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Don’t spoil your summer fun, keep food safety in mind

FAPC wants Oklahomans to have a safe and fun summer and suggests food safety tips when participating in outdoor activities.

By Brittany Gilbert, FAPC Communications Services Student

(Stillwater, Okla. – July 21, 2015) The heat is on this summer, and many families are packing coolers of food and enjoying outdoor activities, such as camping, fishing and road trips. But if the food is not properly handled in the heat of the summer, it could be a source of foodborne illness.

According to the U.S. Department of Agriculture Food Safety Inspection Service, summer is a peak time for the occurrence of foodborne illnesses.

“There is nothing more enjoyable than hitting the open road or backcountry camping during the summer time,” said Ravi Jadeja, food safety specialist for Oklahoma State University’s Robert M. Kerr Food & Agricultural Products Center. “In order to protect you and your love ones from these foodborne illnesses, proper food handling during various outdoor activities is very important.”

FAPC wants Oklahomans to have a safe and fun summer and suggests the following food safety tips when participating in outdoor activities.

Road Trip

  • Have enough ice and frozen gel-packs available for the coolers to keep the foods cold.
  • Pack raw meats and poultry separately in different coolers from other foods.
  • It is a good idea to have two separate coolers for long multiple-day trips. One cooler should be filled with food items for the same-day consumption and another for items to be used later in the vacation.
  • Minimize the frequency of opening and closing the cooler to maintain a safe temperature.

Camping and Boating

  • Protect your cooler from direct sunlight by covering it with a tarp or poncho to maintain a low temperature in the cooler.
  • Do not eat any food left out for more than two hours. If the temperature is above 90 degrees Fahrenheit, discard any perishable food items, which are setting out for more than 1 hour.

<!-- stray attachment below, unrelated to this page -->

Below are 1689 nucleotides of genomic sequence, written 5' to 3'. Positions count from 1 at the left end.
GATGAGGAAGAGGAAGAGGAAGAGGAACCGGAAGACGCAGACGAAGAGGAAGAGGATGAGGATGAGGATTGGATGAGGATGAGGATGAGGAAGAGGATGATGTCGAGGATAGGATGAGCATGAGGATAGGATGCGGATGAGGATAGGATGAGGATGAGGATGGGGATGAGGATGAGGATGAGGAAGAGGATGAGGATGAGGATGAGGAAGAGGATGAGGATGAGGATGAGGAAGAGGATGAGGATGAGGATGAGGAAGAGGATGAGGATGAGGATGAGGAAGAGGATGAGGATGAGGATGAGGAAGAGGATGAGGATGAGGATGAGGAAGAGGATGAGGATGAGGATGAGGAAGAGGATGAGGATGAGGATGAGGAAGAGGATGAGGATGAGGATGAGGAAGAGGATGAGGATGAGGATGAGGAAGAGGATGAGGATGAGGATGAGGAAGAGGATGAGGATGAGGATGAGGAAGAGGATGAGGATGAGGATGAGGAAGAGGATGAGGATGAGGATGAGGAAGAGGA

• Use clean utensils while cooking.
  • Use separate utensils for storage of raw and cooked food items.
  • Cook meat to proper temperatures by using the following internal temperature guide:
    • Poultry: 165 degrees Fahrenheit.
    • Ground meat: 160 degrees Fahrenheit.
    • Steaks, roasts and chops: 145 degrees Fahrenheit plus 3 minutes to rest.
    • Don’t guess; use a food thermometer to make sure the meat is thoroughly cooked.
  • Keep hands clean while handling food. If clean, potable water is not available for washing hands, use disposable moist towels.
  • Keep cold items cold (below 40 degrees Fahrenheit) and hot food items hot (above 140 degrees Fahrenheit).
  • Choose more shelf-stable food items for a multiple-day camping trip.
  • Use disposable wipes or biodegradable soap for washing hands and dishwashing.

FAPC, a part of OSU’s Division of Agricultural Sciences and Natural Resources, helps to discover, develop, and deliver technical and business information that will stimulate and support the growth of value-added food and agricultural products and processing in Oklahoma.

For more information on FAPC, visit, email or call 405-744-6071.

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Oklahoma State University is a modern land-grant system of interdisciplinary programs that prepares students for success. OSU is America’s Brightest Orange. Through leadership and service, OSU is preparing students for a bright future and building a brighter world for all. As Oklahoma’s only university with a statewide presence, OSU improves the lives of people in Oklahoma, the nation and the world through integrated, high-quality teaching, research and outreach. OSU has more than 36,000 students across its five-campus system and more than 24,000 on its combined Stillwater and Tulsa campuses, with students from all 50 states and around 120 nations. Established in 1890, OSU has graduated more than 245,000 students to serve Oklahoma, the nation and the world.